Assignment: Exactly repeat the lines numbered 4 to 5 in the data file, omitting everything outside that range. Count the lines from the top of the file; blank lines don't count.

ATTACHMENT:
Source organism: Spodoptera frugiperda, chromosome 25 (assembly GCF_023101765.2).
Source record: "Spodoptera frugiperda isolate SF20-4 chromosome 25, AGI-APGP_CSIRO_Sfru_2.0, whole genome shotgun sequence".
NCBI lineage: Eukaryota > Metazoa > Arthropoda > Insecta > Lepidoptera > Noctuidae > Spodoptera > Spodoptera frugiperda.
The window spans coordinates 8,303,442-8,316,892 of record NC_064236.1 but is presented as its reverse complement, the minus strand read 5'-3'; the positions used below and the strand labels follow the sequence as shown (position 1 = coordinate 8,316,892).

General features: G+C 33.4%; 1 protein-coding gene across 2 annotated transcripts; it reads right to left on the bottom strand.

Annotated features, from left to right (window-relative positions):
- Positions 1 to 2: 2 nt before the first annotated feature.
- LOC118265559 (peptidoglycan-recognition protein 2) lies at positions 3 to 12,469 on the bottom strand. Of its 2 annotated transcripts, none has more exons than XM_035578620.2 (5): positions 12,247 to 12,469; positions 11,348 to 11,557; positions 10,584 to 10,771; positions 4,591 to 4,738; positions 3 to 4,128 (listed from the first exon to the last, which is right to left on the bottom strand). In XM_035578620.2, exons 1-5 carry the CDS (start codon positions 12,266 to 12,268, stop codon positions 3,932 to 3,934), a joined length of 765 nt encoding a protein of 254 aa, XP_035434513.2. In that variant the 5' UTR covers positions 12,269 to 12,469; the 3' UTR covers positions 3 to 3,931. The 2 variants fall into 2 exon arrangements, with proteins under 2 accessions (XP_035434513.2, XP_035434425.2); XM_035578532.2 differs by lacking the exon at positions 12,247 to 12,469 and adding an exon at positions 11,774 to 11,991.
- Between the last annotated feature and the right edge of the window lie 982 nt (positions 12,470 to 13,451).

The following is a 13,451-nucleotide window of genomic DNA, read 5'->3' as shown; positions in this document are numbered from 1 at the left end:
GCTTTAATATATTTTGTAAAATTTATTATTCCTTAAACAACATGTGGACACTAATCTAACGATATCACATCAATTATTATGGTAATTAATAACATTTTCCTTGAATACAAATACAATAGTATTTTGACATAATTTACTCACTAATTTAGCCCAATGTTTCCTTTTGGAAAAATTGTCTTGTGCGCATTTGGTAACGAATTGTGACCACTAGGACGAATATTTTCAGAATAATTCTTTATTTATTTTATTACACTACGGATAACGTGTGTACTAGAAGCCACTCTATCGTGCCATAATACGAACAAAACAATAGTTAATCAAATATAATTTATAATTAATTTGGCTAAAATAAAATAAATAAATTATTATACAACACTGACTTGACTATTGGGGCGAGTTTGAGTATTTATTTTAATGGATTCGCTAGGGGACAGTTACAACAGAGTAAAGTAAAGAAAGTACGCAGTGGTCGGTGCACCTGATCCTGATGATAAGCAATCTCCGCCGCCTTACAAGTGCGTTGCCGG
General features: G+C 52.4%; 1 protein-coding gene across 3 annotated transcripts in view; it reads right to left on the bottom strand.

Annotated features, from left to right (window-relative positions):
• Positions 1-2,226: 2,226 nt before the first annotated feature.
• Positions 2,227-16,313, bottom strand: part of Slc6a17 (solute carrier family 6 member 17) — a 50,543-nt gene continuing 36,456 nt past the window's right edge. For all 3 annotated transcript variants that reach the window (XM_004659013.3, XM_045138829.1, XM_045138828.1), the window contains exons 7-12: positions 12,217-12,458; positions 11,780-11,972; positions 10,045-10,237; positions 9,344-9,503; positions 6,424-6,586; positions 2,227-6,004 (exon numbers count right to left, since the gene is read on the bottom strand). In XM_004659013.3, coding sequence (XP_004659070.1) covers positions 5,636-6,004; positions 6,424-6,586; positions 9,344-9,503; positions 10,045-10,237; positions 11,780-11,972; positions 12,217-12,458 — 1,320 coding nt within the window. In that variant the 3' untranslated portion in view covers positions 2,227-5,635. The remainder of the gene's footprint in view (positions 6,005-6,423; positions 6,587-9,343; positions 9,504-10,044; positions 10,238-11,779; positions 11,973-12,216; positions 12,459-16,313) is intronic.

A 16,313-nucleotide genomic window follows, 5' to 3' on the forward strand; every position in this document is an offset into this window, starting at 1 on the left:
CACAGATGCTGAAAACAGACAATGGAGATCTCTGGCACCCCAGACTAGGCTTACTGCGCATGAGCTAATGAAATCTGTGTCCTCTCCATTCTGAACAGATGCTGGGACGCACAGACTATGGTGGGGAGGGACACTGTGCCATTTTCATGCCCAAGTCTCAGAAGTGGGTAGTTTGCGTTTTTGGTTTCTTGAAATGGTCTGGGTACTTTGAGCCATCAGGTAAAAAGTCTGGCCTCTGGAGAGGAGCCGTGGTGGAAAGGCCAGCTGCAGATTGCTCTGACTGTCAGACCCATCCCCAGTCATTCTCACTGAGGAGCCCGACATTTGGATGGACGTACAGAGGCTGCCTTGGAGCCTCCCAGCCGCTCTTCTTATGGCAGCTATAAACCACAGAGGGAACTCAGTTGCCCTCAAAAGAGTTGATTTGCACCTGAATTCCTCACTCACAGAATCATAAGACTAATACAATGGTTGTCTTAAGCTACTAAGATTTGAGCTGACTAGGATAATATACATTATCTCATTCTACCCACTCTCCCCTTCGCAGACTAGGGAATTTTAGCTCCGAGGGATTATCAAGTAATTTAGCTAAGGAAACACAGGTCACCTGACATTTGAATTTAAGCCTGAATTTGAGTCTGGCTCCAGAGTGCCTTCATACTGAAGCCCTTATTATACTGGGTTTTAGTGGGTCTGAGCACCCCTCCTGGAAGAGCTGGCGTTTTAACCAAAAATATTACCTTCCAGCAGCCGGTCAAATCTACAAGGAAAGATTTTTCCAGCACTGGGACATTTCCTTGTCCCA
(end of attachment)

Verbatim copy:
The window spans coordinates 8,303,442-8,316,892 of record NC_064236.1 but is presented as its reverse complement, the minus strand read 5'-3'; the positions used below and the strand labels follow the sequence as shown (position 1 = coordinate 8,316,892).

General features: G+C 33.4%; 1 protein-coding gene across 2 annotated transcripts; it reads right to left on the bottom strand.